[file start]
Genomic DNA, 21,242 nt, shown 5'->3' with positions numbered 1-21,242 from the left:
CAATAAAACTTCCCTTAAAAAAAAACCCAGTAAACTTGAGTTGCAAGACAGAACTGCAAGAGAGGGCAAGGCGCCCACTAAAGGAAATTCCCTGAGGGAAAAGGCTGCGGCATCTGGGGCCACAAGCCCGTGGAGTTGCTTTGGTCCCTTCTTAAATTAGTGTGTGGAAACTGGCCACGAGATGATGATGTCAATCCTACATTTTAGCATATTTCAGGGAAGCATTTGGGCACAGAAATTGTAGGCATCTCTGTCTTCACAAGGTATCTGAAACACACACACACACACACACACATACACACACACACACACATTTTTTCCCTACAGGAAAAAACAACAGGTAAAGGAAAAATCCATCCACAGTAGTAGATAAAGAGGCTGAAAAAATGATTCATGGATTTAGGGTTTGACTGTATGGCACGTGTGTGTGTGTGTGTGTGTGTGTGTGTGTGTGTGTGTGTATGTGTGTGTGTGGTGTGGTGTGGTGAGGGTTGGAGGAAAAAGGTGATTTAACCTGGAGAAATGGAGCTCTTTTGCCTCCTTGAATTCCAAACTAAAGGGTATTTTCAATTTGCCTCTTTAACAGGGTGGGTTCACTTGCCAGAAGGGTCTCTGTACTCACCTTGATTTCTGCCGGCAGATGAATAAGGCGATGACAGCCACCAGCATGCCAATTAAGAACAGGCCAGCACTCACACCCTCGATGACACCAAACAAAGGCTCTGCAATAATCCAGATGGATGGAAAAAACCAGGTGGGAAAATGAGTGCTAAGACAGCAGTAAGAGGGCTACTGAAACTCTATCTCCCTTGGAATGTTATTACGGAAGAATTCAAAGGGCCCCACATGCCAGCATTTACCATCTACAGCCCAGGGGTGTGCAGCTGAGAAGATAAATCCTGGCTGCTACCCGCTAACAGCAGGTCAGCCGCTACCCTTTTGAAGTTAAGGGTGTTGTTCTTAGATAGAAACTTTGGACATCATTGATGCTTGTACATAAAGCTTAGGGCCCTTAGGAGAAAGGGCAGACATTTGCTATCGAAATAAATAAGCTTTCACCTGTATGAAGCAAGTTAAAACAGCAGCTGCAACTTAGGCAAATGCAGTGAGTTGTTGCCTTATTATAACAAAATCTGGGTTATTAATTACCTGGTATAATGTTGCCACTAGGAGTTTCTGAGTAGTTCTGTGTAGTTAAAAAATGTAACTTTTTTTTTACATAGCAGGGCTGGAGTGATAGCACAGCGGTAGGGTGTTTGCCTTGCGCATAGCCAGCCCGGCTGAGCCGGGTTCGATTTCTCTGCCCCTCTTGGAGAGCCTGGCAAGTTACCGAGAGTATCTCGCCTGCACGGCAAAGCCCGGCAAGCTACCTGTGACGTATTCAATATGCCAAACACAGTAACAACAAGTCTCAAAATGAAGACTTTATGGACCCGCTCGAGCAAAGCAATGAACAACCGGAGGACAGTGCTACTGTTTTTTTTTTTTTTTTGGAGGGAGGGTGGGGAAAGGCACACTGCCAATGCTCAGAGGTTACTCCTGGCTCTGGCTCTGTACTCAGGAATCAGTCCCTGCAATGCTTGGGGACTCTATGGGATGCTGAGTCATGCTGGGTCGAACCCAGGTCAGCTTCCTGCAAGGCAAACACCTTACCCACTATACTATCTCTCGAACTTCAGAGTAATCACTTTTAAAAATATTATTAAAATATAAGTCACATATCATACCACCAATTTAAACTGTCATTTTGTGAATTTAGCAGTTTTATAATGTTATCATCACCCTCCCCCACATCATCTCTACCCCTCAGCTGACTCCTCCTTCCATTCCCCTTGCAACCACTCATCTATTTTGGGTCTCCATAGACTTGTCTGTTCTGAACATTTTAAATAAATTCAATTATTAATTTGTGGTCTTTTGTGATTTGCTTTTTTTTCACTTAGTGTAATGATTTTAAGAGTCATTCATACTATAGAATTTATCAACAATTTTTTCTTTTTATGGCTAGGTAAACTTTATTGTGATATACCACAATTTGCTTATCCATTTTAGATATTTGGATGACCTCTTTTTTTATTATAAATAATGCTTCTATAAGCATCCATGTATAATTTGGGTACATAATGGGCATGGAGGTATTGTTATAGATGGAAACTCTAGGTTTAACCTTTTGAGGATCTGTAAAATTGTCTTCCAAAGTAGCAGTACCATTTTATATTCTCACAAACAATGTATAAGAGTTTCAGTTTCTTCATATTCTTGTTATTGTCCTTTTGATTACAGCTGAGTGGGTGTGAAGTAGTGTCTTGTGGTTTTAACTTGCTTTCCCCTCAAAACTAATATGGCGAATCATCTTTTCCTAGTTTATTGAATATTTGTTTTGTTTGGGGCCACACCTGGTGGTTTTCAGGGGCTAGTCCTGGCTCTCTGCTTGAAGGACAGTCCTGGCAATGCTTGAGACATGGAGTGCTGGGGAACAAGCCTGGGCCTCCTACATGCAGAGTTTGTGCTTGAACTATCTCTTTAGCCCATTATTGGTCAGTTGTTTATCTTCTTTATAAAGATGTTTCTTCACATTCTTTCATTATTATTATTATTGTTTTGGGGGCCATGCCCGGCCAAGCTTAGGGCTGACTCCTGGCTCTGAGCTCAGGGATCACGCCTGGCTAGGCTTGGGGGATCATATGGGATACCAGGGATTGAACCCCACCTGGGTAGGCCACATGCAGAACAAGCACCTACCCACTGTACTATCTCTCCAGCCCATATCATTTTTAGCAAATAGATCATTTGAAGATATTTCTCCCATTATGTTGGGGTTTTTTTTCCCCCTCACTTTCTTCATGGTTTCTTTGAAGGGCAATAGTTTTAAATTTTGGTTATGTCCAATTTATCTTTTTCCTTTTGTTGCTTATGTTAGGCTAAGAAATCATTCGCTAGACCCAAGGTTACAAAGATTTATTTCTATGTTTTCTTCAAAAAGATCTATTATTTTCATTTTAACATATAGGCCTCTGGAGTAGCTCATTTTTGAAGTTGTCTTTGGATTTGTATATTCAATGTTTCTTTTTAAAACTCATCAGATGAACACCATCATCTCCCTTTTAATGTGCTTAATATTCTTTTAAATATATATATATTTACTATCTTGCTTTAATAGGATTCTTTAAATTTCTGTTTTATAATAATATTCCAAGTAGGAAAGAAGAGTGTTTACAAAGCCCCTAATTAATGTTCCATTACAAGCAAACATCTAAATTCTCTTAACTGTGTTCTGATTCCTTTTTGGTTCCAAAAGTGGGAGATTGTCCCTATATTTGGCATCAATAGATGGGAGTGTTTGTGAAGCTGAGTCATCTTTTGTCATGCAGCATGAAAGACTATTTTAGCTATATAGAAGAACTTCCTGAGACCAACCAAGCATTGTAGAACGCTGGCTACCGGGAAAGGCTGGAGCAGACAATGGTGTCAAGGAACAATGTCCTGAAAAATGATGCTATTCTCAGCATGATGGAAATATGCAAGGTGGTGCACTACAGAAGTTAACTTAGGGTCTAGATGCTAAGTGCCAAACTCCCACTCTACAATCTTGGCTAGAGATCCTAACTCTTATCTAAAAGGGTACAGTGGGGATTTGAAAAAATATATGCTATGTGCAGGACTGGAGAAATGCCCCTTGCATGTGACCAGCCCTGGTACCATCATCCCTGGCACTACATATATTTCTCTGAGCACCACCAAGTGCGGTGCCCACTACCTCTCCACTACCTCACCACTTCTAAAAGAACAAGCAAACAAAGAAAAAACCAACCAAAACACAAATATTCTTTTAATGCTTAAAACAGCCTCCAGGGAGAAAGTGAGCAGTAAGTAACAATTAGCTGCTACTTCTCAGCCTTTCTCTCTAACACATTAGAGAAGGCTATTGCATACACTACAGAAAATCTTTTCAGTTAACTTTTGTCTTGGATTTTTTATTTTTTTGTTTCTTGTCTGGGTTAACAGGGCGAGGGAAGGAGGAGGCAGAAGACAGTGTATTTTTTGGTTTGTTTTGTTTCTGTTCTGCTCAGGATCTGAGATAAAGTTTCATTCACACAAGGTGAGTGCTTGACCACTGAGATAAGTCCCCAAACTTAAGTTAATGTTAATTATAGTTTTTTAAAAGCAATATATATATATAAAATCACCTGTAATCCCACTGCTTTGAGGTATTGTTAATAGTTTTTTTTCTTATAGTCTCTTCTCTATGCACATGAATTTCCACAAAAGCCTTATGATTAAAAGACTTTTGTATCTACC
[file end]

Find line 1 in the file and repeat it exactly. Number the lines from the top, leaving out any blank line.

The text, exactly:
Genomic DNA, 21,242 nt, shown 5'->3' with positions numbered 1-21,242 from the left: